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Data center disaster recovery trends for 2007

Adam Trujillo, Assistant Editor and Matt Stansberry, Site Editor
A series of recent studies have shown that upper management isn't taking data center disaster recovery planning seriously. Data center managers in the trenches need to be able to make the case for disaster recovery investment. These recent findings may help put more priority for DR in your budget.

As disaster recovery budgets are shrinking, more companies are moving toward outsourced disaster recovery services. The articles in this report look at some of the facilities, services and technologies that are changing this service offering.

The business case for disaster recovery and business continuity planning

Somehow, disaster recovery and business continuity planning, isn't on the radar for many organizations. A new study, reported in "

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Disaster recovery shortchanged by business execs," shows business execs aren't making disaster recovery a priority

And this isn't just the CEO's lack of enthusiasm. CIOs are not making time for business continuity planning, according to one article, citing company culture and lack of management support. But the work environment is changing and managers can't afford to be lax about disaster recovery and business continuity plans. As remote access poses security and productivity threats, some data center managers are going to need to make the business case to their CEO's that they need backup plans.

Execs need only to consider some of the more recent high profile data center crashes, like Dow Jones, MySpace.com or Business 2.0 to see how a lack of planning can make headlines in a bad way.

Natural disasters often force organizations to re-examine their recovery infrastructure. For example, the city of Brownsville, Texas, still reeling from Hurricane Emily, called on IBM to design a backup data center and a city-wide WiMax network.

And sometimes the disasters aren't so natural. Consider the case of MSApple, a two-time victim of facility issues. They didn't want another fire or busted water pipe damaging computer systems, so MSApple built its data center in a bunker.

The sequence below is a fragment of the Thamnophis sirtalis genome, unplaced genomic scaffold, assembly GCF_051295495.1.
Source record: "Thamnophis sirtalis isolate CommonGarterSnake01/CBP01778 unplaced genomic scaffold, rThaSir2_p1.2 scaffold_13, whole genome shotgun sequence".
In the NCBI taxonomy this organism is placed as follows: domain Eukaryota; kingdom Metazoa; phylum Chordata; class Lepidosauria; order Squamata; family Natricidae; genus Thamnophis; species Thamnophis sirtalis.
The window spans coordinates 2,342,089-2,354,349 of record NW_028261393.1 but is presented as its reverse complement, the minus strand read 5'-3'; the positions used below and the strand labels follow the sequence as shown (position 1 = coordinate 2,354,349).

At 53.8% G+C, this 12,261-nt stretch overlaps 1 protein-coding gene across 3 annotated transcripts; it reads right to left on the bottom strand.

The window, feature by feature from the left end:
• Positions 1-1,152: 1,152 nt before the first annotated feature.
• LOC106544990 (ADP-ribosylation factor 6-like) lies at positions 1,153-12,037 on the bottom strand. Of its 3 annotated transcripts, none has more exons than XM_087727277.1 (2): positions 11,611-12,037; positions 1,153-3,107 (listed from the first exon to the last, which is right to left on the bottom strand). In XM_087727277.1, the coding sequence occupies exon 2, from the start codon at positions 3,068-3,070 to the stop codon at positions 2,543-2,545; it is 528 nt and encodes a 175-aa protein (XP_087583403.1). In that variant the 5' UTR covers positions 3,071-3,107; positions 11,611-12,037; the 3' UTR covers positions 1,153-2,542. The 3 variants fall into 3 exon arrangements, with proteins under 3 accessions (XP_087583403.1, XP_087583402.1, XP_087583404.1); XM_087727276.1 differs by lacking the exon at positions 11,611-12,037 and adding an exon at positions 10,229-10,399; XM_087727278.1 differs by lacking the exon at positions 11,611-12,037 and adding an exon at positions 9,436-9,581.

There is help for your disaster recovery project

Collocation or hosted facilities are one form of outsourcing disaster recovery and business continuity plans. Jim Weller is president of the collocation facility, Baltimore Technology Park. In a recent interview, he shares some of the disaster recovery must-do's that will keep the power on in a regional disaster, as well as the some of the advantages of outsourcing your data center.

BTP isn't the only facility vying to host your data center. The environmental conditions and attractive price of geothermal power in Iceland makes the Nordic country an ideal outsourcing option for a backup DR facility.

Hosted facilities aren't the only way IT departments are outsourcing their data center disaster recovery and business continuity projects. For instance, some users are taking advantage of IBM and Cisco's emergency response service. If disaster strikes, they will send a box, SUV or truck with everything you need to reestablish network connectivity and get your operations back up and running.

Other companies, such as the disaster recovery service provider SunGard, are using the latest technology to ensure business continuity. SunGard is using server virtualization to speed disaster recovery with the help of VMware. On the low-tech side, backup tape companies like Iron Mountain are coming under scrutiny for using common shipping services like FedEx and UPS for sensitive backup data: Iron Mountain's transport methods disturb some users.

Fires, hurricanes and other catastrophic events can hit a data center at any time with little or no warning. Having a solid disaster recovery plan can be the difference between having information to restore a business with or starting from scratch. Without a well thought out recovery plan, businesses are gambling with their livelihood that nothing will go wrong.

For more information, check out our Disaster Recovery All-In-One guide.

This was first published in May 2007

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